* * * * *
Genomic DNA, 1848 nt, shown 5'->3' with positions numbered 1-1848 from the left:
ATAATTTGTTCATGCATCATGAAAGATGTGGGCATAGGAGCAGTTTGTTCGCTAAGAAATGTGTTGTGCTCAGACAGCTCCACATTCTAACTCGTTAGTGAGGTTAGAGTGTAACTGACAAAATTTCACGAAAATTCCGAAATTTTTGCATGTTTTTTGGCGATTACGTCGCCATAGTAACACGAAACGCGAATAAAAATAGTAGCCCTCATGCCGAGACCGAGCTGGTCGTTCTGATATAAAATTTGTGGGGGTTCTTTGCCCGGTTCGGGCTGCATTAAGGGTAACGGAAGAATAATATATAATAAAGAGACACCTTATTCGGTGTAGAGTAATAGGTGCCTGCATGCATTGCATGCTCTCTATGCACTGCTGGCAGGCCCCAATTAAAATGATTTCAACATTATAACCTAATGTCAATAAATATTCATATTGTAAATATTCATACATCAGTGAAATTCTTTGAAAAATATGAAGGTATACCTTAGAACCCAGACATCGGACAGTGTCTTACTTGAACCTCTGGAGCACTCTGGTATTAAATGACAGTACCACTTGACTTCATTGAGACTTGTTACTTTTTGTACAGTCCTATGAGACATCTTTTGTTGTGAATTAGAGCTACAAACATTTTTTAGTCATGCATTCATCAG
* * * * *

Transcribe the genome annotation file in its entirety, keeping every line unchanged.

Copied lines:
Genomic DNA, 1848 nt, shown 5'->3' with positions numbered 1-1848 from the left:
ATAATTTGTTCATGCATCATGAAAGATGTGGGCATAGGAGCAGTTTGTTCGCTAAGAAATGTGTTGTGCTCAGACAGCTCCACATTCTAACTCGTTAGTGAGGTTAGAGTGTAACTGACAAAATTTCACGAAAATTCCGAAATTTTTGCATGTTTTTTGGCGATTACGTCGCCATAGTAACACGAAACGCGAATAAAAATAGTAGCCCTCATGCCGAGACCGAGCTGGTCGTTCTGATATAAAATTTGTGGGGGTTCTTTGCCCGGTTCGGGCTGCATTAAGGGTAACGGAAGAATAATATATAATAAAGAGACACCTTATTCGGTGTAGAGTAATAGGTGCCTGCATGCATTGCATGCTCTCTATGCACTGCTGGCAGGCCCCAATTAAAATGATTTCAACATTATAACCTAATGTCAATAAATATTCATATTGTAAATATTCATACATCAGTGAAATTCTTTGAAAAATATGAAGGTATACCTTAGAACCCAGACATCGGACAGTGTCTTACTTGAACCTCTGGAGCACTCTGGTATTAAATGACAGTACCACTTGACTTCATTGAGACTTGTTACTTTTTGTACAGTCCTATGAGACATCTTTTGTTGTGAATTAGAGCTACAAACATTTTTTAGTCATGCATTCATCAG